A recent article in McKinsey Quarterly entitled “What’s missing in Leadership Development?” begged the question: is there a safe way for HR to identify sooner rather than later who to invest limited leadership development time, effort and funds into – and who not to?
It’s a fact of business life that every organisation will need to find, encourage and develop individuals who show leadership qualities. To do this, HR departments can take the time-consuming and expensive recruitment route, but that action is unlikely to find potential leaders who are as familiar with the processes, systems, structure and culture as someone who’s already inside the organisation.
Instead, they’ll have a new recruit who knows little if any of these key concerns, and who will face a long, uphill struggle before being able, if ever, to make informed growth-oriented or risk-adverse decisions about strategies core to the organisation’s future.
So once you’ve limited your search to the pool of possible leaders inside your workforce, then what? You’ll naturally cast a keen eye over your star performers, but in my experience high achievers don’t always have the right stuff for leadership positions, can be better suited to professional contributor roles, and often fail spectacularly when called upon to turn individual success into team triumphs.
Next, and equally valuable, you can spot leadership potential from among your rank and file workers. To do this, start by asking yourself these six questions:
1. Is the individual a mover and shaker, or an interested spectator?
An employee who make things happen by pitching in to the decision making needed to complete projects have leadership in their DNA, especially if they do so without being asked or with little prodding.
An employee’s engagement levels are not everything, that’s for sure, but if they are truly selfless and view their achievements through the lens of what’s good for their organisation, they’re a good bet for being leadership material.
On the other hand, if they show a tendency to watch and wait for events to come to them, chances are they will find it difficult to handle the unwelcomed tough decisions every leader will face.
And if they’re in it only for themselves, leadership that lasts is not for them.
2. Do they accept blame as well as credit?
Anyone who fesses up to failure, and learns from it, can be identified as a leader, whereas those who shy away from responsibility when things go pear shaped will never command respect from their followers – or at least not for very long.
3. Do they demonstrate empathy or, even better, emotional intelligence?
A worker who’s a “people person”, a good listener and a team player with a track record of forming personal relationships has many of the raw materials needed for leadership.
Going a step forward, if they show emotional intelligence – the ability to perceive, understand and manage emotions and feelings – they have a singular trait found in practically all leaders, both those born and those who have had leadership thrust upon them.
4. Are they confident and, more to the point, is their confidence well-placed?
Poise and confidence are essential qualities for anyone needing to persuade and motivate others.
Consider this: in Winston Churchill’s maiden speech as Prime Minister to the House of Commons in May 1940, had he stuttered, muttered and shook when he exclaimed, “I have nothing to offer but blood, toil, tears, and sweat”, would he have evoked the stirring response so needed in those dark days? Not a chance. Instead, he was confident and resolute, people on all sides of politics believed in him, and the rest is history.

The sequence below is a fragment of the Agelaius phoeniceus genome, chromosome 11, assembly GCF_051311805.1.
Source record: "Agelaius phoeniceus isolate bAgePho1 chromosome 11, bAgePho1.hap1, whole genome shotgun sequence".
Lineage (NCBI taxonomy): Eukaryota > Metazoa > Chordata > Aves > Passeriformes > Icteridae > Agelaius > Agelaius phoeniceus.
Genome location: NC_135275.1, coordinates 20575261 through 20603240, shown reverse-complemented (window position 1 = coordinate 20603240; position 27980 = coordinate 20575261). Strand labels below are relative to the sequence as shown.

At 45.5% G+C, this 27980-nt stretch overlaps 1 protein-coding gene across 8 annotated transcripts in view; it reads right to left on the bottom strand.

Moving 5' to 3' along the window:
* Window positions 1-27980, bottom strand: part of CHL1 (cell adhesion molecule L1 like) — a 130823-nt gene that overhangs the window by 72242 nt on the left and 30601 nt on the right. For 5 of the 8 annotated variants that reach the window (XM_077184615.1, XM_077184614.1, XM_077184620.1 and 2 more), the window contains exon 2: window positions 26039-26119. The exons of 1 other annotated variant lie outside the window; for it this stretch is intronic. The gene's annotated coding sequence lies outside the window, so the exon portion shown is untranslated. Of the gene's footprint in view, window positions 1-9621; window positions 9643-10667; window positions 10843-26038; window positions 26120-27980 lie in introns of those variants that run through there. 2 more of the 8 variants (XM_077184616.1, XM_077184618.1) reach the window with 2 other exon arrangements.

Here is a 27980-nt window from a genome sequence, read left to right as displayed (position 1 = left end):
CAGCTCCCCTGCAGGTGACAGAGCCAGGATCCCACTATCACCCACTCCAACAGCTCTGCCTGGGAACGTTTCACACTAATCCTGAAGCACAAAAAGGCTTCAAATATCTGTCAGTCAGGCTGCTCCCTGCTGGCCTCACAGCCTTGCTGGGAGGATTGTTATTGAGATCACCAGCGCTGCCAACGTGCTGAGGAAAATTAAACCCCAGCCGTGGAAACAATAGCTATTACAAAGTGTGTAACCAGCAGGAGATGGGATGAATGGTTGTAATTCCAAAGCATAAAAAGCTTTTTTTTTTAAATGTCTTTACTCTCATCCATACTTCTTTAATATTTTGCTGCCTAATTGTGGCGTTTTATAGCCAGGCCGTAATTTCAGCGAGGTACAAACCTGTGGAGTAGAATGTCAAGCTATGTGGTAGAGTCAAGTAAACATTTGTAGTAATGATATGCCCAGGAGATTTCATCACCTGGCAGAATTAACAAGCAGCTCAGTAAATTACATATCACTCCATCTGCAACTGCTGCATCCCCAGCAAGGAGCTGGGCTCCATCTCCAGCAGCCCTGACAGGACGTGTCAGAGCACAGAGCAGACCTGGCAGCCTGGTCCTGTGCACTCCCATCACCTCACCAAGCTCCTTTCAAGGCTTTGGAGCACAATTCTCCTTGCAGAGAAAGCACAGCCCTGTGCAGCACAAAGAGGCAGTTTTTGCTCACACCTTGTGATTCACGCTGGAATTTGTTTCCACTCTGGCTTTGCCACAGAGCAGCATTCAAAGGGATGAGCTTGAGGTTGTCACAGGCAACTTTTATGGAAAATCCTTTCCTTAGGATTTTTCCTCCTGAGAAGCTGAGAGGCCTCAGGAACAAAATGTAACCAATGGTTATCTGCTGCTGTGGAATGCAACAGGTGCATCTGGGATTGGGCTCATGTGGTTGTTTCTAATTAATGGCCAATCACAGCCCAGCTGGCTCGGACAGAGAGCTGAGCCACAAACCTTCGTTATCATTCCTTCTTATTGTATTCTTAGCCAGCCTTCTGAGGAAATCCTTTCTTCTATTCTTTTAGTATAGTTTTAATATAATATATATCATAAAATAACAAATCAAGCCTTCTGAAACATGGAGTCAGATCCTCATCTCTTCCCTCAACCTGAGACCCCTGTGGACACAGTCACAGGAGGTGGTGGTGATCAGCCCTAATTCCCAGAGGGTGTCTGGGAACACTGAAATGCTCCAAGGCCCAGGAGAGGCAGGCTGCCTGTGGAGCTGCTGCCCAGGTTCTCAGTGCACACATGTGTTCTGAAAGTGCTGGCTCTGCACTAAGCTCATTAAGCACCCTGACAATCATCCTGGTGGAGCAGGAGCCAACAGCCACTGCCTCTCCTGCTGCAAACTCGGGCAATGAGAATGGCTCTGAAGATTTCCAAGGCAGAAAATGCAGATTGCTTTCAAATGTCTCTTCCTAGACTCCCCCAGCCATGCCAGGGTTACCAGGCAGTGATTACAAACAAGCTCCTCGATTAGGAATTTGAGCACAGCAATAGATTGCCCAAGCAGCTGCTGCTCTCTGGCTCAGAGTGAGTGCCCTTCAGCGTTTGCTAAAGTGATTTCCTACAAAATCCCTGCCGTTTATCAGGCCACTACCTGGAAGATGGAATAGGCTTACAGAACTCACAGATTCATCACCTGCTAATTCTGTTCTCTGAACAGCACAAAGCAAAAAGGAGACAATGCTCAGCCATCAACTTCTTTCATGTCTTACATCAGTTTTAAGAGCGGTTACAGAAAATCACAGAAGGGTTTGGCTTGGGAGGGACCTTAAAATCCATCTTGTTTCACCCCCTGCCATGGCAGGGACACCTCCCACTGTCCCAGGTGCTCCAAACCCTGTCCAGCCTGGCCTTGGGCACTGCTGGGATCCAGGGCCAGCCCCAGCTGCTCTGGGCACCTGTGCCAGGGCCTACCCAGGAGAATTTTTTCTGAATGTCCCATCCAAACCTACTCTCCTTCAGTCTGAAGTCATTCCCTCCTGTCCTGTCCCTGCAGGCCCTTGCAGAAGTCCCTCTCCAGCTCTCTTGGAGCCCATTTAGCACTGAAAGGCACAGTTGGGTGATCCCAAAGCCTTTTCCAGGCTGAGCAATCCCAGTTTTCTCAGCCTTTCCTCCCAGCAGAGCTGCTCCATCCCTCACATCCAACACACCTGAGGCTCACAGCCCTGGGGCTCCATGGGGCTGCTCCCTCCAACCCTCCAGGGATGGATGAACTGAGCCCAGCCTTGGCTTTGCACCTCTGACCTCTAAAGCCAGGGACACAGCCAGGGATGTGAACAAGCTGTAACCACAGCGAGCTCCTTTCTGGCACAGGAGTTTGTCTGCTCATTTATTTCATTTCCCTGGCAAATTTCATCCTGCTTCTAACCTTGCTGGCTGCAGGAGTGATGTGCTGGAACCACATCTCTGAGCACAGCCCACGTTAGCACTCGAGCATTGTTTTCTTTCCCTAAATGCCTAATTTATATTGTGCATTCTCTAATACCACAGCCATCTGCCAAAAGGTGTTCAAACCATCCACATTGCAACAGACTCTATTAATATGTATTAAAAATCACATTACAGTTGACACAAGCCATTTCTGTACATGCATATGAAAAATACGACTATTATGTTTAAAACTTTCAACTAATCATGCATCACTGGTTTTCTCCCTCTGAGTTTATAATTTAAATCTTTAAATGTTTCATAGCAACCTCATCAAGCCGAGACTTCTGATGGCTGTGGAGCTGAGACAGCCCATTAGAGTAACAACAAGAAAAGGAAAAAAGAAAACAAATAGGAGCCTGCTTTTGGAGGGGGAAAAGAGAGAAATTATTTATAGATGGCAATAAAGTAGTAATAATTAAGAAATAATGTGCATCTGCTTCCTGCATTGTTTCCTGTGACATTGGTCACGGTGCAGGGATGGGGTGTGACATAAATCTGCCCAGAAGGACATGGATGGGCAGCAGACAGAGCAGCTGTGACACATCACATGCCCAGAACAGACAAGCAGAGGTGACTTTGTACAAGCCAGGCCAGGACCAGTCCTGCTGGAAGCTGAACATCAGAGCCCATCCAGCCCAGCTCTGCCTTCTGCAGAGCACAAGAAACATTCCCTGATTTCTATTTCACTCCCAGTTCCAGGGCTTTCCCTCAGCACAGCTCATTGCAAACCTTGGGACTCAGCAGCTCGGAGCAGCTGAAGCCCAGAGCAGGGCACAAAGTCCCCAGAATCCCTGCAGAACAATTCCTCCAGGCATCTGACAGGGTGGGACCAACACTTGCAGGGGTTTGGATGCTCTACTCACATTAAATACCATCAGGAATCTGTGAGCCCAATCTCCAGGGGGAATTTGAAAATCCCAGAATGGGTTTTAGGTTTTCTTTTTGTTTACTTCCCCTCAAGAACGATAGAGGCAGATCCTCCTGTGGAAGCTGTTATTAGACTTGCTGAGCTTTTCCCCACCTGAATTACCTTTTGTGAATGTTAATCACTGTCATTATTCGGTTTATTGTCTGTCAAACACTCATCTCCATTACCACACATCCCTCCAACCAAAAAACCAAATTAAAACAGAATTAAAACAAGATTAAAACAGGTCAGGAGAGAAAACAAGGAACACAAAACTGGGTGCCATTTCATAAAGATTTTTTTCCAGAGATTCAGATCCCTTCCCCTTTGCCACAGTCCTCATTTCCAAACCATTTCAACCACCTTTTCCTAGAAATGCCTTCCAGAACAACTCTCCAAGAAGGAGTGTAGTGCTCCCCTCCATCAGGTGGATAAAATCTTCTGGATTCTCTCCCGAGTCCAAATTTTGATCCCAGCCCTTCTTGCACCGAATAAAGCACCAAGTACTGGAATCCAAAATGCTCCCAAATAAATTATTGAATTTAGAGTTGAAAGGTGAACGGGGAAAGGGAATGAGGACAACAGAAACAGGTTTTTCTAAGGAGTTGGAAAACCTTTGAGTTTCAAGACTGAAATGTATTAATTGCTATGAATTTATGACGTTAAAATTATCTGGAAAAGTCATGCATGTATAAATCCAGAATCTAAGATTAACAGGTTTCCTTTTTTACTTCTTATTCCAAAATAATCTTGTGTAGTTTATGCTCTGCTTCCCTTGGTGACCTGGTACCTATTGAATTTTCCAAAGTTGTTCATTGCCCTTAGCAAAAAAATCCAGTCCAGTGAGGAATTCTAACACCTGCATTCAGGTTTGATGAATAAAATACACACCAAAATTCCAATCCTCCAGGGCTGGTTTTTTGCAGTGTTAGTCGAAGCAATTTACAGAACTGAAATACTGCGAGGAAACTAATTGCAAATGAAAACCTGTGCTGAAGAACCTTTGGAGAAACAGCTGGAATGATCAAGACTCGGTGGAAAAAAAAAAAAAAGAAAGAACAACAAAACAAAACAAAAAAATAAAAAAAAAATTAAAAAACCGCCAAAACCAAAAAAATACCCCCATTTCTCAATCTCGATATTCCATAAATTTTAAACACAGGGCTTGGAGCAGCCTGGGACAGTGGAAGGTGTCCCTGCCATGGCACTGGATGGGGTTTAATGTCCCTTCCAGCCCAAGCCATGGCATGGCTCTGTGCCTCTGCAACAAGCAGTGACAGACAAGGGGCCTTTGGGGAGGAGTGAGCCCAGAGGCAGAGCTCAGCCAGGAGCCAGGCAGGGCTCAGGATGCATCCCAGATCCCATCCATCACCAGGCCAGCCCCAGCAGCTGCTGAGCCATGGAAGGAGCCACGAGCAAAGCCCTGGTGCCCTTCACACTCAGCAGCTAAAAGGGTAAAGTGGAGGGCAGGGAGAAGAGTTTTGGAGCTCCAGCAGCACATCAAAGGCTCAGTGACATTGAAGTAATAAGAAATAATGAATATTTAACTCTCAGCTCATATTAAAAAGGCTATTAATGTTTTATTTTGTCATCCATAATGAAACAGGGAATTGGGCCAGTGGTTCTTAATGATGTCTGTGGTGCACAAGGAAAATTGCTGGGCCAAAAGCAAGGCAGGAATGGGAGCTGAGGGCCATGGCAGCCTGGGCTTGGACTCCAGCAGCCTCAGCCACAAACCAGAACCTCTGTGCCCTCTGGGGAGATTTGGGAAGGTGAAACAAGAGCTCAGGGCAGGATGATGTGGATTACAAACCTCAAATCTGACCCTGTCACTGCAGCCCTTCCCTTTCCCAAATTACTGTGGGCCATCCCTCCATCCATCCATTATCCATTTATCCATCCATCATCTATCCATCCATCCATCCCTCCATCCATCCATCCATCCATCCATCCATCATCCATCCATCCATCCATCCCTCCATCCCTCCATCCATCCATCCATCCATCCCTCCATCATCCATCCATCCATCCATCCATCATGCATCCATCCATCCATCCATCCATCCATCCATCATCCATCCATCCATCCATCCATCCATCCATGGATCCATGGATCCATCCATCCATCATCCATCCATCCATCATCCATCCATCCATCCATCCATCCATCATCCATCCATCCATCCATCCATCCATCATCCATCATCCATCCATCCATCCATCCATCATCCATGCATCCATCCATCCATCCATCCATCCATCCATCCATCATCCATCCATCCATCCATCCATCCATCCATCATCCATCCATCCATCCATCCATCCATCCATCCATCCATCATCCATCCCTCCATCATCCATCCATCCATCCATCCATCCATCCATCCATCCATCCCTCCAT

5. Do they pay attention to detail?
A single-minded, enduring focus on achieving objectives is a pre-requisite for any aspiring leader, whether the goal is simply mundane day-to-day duties or achieving a team’s lofty business outcomes.
For example, if a particular employee being considered for leadership development approaches a new assignment by asking questions, doing some independent research and picking up on details others have overlooked, HR’s investment in their leadership development is well-founded and very likely to be rewarded.
6. A focus on details is one thing, but is there also vision?
A leader without a game plan is a manager with nowhere to go. Is the future leader you have in mind known for seeking out big ideas, new opportunities, a fresh approach or challenging new projects? If so, they have “vision” and “leadership” stamped on their forehead.
If they meander along, however, doing only what’s asked of them to maintain the status quo, you’d be advised to spend HR’s limited leadership development funds elsewhere.
Naturally these are not the only raw qualities you should look for in potential future leaders. You could also add great communication skills, outgoing nature, optimism, resilience, commitment to learning and growth, and more – many of these traits essential, others not as much, but all of them capable of being nurtured and developed.
How you go about finding potential leaders from within your organisation will vary, but start by being vigilant, seeking out the personality traits in employees everywhere that can be effectively developed into the critical leadership skills every organisation must have, today and well into the future.
How can you support leadership development?
WE CAN HELP.
For more than a decade, MCI has led the way in leadership development, helping organisations large and small identify and grow leaders needed to ensure success.
From improving confidence and communication with presentation, negotiation and conflict-resolution skills training, to core leadership concepts, practical skills and techniques, as well as nationally recognised qualifications in leadership and management, we’re well-placed to help you deliver on a structured plan for leadership continuity.
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